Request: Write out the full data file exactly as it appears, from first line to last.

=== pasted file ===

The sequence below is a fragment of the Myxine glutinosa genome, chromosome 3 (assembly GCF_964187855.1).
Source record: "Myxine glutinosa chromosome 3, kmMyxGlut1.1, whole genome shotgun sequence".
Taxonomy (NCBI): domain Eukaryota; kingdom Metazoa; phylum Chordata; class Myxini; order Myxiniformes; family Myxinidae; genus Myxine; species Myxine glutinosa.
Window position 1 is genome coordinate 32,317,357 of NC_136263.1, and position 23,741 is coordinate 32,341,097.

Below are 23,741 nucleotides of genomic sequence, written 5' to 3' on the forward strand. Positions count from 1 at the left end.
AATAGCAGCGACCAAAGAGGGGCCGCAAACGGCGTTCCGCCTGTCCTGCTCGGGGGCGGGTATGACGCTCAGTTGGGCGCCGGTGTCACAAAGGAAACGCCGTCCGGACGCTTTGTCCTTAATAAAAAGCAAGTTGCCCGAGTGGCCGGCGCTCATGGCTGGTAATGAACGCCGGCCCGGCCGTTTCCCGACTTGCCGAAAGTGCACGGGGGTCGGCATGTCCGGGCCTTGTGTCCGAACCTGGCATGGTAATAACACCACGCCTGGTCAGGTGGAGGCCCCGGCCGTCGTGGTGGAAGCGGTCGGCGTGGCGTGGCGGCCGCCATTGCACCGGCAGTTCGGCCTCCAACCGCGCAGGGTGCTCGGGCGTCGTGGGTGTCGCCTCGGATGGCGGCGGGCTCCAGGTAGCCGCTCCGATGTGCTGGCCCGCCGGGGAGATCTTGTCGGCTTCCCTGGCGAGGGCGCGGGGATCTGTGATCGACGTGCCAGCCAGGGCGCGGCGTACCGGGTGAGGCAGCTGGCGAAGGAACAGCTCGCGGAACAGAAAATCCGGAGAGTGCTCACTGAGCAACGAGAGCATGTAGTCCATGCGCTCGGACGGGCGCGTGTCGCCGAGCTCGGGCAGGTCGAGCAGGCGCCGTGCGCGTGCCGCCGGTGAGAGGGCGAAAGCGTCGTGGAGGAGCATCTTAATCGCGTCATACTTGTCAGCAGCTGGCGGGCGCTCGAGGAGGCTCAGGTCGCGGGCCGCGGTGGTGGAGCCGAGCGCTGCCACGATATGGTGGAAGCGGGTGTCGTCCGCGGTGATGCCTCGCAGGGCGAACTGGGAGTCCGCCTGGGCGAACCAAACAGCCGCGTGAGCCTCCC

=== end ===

The sequence below is a fragment of the Myxine glutinosa genome, chromosome 3 (assembly GCF_964187855.1).
Source record: "Myxine glutinosa chromosome 3, kmMyxGlut1.1, whole genome shotgun sequence".
Taxonomy (NCBI): domain Eukaryota; kingdom Metazoa; phylum Chordata; class Myxini; order Myxiniformes; family Myxinidae; genus Myxine; species Myxine glutinosa.
Window position 1 is genome coordinate 32,317,357 of NC_136263.1, and position 23,741 is coordinate 32,341,097.

Below are 23,741 nucleotides of genomic sequence, written 5' to 3' on the forward strand. Positions count from 1 at the left end.
AATAGCAGCGACCAAAGAGGGGCCGCAAACGGCGTTCCGCCTGTCCTGCTCGGGGGCGGGTATGACGCTCAGTTGGGCGCCGGTGTCACAAAGGAAACGCCGTCCGGACGCTTTGTCCTTAATAAAAAGCAAGTTGCCCGAGTGGCCGGCGCTCATGGCTGGTAATGAACGCCGGCCCGGCCGTTTCCCGACTTGCCGAAAGTGCACGGGGGTCGGCATGTCCGGGCCTTGTGTCCGAACCTGGCATGGTAATAACACCACGCCTGGTCAGGTGGAGGCCCCGGCCGTCGTGGTGGAAGCGGTCGGCGTGGCGTGGCGGCCGCCATTGCACCGGCAGTTCGGCCTCCAACCGCGCAGGGTGCTCGGGCGTCGTGGGTGTCGCCTCGGATGGCGGCGGGCTCCAGGTAGCCGCTCCGATGTGCTGGCCCGCCGGGGAGATCTTGTCGGCTTCCCTGGCGAGGGCGCGGGGATCTGTGATCGACGTGCCAGCCAGGGCGCGGCGTACCGGGTGAGGCAGCTGGCGAAGGAACAGCTCGCGGAACAGAAAATCCGGAGAGTGCTCACTGAGCAACGAGAGCATGTAGTCCATGCGCTCGGACGGGCGCGTGTCGCCGAGCTCGGGCAGGTCGAGCAGGCGCCGTGCGCGTGCCGCCGGTGAGAGGGCGAAAGCGTCGTGGAGGAGCATCTTAATCGCGTCATACTTGTCAGCAGCTGGCGGGCGCTCGAGGAGGCTCAGGTCGCGGGCCGCGGTGGTGGAGCCGAGCGCTGCCACGATATGGTGGAAGCGGGTGTCGTCCGCGGTGATGCCTCGCAGGGCGAACTGGGAGTCCGCCTGGGCGAACCAAACAGCCGCGTGAGCCTCCC